VOYA - August 1, 2015
"An intriguing juncture of archeology and architecture with ecology...Innovative and upbeat, Mulder avoids the doom-and-gloom that besets studies of natural resources by celebrating the role of water in everyday activity and fun.”
The Dragon Lode - April 1, 2015
"Through accessible language, this text supports environmental and ecological inquiries while also raising awareness about global initiatives."
Librarian's Quest blog - February 18, 2015
"Nothing could have prepared me for the wealth of information presented in Every Last Drop...What makes these forty-eight pages of nonfiction so wonderful for readers is the style chosen by Michelle Mulder to present the efforts of her research...Liberal use of photographs, diagrams and sketches become a part of the layout and design of the text making...[it] an outstanding nonfiction title. Every collection will want to have a copy of this pertinent presentation on a timely topic."
Southwestern Ohio Young Adult Materials Review Group - June 2, 2014
"Packs a lot of punch with its very informed look at drinkable water situations in various countries around the world."
Reading Today Online - May 27, 2014
"This accessible and engaging nonfiction book sheds important research about water around the world. The author combines personal stories with interesting facts to raise awareness in an effort to encourage personal responsibility about water usage...Classroom and school libraries will want to include this important nonfiction book in a text set about sustainability of natural resources."
Sal's Fiction Addiction blog - May 12, 2014
"[Mulder] uses personal stories and includes many well-researched facts to make the telling personal and of great interest to those who read her book. The beautiful, clear photographs up the interest...The captions are informative and useful for classrooms."
School Library Journal - April 1, 2014
[Starred review] "Ideal for reports, the book is packed with great information on everything from the way civilizations have collected and used water throughout history, sobering assessments of the present and future availability of clean water, and intriguing solutions already employed, such as fog catchers, or that are still in their experimental stages. Worthwhile factoids, sidebars, and interesting photographs accompanied by instructive captions add to the abundance of meaningful material. Mulder is honest about the emergency unfolding around this precious resource, and though the situation is fairly dire, she empowers her readers by offering feasible suggestions that individuals can use to improve things. And like raindrops falling into a collection barrel, each and every single conscientious action adds up. An excellent resource on the topic."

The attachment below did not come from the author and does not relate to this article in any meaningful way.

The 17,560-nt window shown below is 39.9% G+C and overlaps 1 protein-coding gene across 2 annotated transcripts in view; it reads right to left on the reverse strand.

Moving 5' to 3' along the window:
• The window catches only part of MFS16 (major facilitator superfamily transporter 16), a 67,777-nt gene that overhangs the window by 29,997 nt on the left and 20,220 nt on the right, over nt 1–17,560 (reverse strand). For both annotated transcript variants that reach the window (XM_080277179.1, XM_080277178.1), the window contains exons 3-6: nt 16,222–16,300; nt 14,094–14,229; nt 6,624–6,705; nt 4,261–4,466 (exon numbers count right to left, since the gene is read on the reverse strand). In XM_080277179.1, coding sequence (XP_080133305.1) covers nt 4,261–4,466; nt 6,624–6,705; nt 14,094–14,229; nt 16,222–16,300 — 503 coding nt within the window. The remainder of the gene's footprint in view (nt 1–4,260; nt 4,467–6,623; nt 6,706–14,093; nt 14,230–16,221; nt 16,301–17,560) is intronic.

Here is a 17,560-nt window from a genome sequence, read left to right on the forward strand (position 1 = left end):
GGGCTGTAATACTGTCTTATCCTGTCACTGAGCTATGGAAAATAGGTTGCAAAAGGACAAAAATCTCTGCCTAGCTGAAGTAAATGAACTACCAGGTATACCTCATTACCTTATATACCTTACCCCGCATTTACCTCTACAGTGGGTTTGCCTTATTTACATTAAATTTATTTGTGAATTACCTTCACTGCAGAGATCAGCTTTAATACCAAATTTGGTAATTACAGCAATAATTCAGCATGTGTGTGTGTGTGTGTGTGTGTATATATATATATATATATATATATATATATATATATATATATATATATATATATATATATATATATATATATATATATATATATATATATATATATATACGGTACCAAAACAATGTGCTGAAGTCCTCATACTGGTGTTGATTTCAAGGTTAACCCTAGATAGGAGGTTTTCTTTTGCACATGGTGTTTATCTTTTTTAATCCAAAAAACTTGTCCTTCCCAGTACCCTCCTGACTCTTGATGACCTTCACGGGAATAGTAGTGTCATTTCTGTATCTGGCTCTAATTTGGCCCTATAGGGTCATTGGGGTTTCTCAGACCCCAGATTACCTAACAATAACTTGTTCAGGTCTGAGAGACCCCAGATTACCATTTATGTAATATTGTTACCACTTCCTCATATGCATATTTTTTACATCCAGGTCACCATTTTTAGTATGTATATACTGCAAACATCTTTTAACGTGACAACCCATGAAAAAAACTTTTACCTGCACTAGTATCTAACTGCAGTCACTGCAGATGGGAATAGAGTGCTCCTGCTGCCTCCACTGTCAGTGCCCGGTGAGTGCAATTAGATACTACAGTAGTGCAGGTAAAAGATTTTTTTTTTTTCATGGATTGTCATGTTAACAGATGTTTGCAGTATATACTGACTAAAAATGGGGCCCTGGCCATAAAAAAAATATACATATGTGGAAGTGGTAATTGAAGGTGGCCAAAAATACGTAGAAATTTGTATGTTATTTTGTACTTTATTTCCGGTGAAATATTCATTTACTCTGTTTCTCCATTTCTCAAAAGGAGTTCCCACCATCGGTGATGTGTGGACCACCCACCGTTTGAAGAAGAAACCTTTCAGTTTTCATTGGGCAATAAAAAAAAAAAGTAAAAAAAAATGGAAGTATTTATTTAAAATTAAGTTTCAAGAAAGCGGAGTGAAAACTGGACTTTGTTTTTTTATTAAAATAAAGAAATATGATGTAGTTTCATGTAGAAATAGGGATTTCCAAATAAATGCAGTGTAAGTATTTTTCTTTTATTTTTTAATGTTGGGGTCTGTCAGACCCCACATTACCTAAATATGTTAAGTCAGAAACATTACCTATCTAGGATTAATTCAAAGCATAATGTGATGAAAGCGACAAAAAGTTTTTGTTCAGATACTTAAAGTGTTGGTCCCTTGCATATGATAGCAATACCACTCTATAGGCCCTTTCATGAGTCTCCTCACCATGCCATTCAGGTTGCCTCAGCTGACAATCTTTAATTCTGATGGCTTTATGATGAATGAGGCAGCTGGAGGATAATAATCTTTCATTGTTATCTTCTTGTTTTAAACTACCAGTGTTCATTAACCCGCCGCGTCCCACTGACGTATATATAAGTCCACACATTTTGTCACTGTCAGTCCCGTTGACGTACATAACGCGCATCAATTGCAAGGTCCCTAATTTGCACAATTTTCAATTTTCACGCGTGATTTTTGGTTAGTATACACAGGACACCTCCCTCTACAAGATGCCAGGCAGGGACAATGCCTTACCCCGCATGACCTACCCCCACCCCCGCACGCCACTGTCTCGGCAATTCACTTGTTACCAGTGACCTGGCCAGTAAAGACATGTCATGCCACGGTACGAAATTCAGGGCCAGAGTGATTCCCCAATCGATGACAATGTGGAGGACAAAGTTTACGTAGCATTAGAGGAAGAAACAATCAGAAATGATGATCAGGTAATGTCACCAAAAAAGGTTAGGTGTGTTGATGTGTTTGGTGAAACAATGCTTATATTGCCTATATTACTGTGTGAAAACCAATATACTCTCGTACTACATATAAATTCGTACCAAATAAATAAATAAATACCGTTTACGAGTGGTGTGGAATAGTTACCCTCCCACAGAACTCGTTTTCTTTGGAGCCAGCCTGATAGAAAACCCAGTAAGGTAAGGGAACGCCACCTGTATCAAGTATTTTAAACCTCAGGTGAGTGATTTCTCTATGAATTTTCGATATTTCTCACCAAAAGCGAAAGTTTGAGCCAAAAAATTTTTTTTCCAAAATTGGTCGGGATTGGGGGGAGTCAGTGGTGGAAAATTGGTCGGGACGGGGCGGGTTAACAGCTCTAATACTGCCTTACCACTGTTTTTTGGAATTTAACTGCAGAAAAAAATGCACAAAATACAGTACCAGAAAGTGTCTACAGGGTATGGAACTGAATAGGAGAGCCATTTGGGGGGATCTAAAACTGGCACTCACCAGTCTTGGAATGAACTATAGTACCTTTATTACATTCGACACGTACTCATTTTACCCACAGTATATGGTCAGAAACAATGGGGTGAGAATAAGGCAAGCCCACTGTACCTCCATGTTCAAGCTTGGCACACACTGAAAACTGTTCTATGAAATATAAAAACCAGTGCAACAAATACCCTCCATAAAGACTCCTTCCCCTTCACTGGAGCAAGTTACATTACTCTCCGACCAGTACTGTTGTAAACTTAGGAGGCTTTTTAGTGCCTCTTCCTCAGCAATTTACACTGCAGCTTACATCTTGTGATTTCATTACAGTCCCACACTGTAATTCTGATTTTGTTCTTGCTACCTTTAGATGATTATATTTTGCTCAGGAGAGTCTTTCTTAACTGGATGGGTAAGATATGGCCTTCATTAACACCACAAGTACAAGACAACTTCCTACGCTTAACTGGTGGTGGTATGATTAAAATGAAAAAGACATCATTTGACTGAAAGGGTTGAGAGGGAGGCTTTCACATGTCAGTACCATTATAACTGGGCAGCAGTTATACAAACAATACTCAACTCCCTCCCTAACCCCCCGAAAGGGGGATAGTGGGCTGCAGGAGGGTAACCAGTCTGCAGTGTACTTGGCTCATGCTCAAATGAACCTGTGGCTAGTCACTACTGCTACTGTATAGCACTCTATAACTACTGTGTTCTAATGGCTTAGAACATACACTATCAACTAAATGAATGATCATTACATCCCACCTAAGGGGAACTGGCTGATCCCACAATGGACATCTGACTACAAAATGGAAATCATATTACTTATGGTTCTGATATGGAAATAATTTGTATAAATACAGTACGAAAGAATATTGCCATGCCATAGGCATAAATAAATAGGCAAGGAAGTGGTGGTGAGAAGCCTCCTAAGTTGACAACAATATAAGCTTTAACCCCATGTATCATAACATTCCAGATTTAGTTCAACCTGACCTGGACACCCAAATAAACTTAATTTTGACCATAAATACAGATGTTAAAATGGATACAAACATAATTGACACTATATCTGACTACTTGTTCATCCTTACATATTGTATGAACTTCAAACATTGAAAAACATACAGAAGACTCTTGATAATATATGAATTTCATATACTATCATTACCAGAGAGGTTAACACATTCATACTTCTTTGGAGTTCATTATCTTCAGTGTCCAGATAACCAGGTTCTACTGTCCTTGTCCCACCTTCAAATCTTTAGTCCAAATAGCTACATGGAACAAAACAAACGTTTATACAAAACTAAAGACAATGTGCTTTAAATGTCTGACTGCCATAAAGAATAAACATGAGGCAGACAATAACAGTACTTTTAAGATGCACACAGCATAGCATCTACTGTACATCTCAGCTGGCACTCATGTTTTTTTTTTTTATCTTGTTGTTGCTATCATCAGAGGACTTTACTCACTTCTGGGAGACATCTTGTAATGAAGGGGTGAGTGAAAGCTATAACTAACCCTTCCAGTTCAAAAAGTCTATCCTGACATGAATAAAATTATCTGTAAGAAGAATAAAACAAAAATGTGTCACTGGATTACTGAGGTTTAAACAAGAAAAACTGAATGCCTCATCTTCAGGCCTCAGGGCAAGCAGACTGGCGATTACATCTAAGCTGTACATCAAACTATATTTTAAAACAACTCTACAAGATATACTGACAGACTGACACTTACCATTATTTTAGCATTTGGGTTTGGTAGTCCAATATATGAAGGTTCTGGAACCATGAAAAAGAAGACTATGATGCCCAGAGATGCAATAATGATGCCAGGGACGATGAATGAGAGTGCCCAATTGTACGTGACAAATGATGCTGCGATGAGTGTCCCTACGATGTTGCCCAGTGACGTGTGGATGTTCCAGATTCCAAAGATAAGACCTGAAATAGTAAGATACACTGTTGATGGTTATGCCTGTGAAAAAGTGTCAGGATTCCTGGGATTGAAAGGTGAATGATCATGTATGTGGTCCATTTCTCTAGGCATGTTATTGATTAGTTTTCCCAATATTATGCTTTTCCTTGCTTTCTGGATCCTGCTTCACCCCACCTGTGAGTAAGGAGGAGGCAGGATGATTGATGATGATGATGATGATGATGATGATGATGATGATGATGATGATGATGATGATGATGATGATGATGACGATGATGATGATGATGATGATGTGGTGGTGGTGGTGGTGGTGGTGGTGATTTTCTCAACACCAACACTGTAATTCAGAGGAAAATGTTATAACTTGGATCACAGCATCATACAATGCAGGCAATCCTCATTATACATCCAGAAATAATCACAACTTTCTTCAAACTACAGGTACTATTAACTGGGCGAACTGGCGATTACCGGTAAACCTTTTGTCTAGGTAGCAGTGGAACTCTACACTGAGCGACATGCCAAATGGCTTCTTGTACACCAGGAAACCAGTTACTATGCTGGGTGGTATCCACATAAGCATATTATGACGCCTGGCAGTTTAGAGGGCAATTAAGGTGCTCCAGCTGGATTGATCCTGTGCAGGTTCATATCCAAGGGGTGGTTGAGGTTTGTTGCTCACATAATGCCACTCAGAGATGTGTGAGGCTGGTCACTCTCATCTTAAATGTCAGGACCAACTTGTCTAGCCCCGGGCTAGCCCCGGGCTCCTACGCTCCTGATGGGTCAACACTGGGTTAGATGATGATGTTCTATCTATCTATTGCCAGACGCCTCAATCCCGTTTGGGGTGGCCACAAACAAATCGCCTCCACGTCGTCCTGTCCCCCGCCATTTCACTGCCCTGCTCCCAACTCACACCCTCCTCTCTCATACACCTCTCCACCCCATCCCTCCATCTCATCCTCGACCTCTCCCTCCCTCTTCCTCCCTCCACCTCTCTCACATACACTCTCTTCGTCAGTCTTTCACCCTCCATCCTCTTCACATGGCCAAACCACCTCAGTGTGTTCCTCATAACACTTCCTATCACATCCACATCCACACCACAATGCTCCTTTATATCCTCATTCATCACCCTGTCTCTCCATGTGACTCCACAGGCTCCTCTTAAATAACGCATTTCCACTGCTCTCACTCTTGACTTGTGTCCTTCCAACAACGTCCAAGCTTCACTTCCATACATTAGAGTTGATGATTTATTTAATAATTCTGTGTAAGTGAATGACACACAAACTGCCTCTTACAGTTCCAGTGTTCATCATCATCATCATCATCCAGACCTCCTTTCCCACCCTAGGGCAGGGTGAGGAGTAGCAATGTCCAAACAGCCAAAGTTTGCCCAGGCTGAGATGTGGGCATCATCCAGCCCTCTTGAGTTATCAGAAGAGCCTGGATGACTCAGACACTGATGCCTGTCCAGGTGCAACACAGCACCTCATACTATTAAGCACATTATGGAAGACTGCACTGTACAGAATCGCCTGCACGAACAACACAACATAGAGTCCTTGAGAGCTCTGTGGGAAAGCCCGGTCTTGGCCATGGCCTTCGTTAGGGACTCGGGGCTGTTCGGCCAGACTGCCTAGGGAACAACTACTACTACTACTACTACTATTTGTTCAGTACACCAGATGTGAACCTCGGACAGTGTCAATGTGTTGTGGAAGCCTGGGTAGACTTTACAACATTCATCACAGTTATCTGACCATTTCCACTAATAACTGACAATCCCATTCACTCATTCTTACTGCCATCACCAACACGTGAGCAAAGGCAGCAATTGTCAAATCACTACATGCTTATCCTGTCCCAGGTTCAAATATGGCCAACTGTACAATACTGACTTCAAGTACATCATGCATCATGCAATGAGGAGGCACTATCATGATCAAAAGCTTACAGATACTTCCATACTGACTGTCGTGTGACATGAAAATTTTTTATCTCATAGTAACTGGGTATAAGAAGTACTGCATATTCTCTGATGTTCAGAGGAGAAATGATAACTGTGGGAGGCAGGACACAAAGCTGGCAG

Booklist - February 15, 2014
"Young people will be amazed by the global initiatives: filtering arsenic-contaminated water in Bangladesh with iron nails, harvesting fog to gather fresh water in Chile, and more. Catchy 'Go with the Flow' headings, startling water facts, and color photos of children collecting and conserving water around the world make this high-interest reading."
Resource Links - February 1, 2014
"Mulder's conversational style is very readable and she tells so many anecdotes of families and communities around the world that this is a fascinating book."
Kirkus Reviews - February 1, 2014
"Mulder’s book will make readers stop and calculate...Lavishly illustrated with everything from woodcuts to photographs, the book is far from downbeat and scolding...Mulder writes with a clean, no-nonsense style...Informative, attractive and alarming—readers will think twice before leaving the water running as they brush their teeth."
CM Magazine - December 20, 2013
"This engaging book takes on the important task of explaining clean drinking water to middle school students...The writing style is a very accessible mixture of personal travel stories and interesting facts ..It can be hard to find good books on sustainability issues for middle school students. This well-written book will be a welcome addition to any classroom or library collection. It will support any research on water usage and will be popular with students interested in getting involved with environmental issues.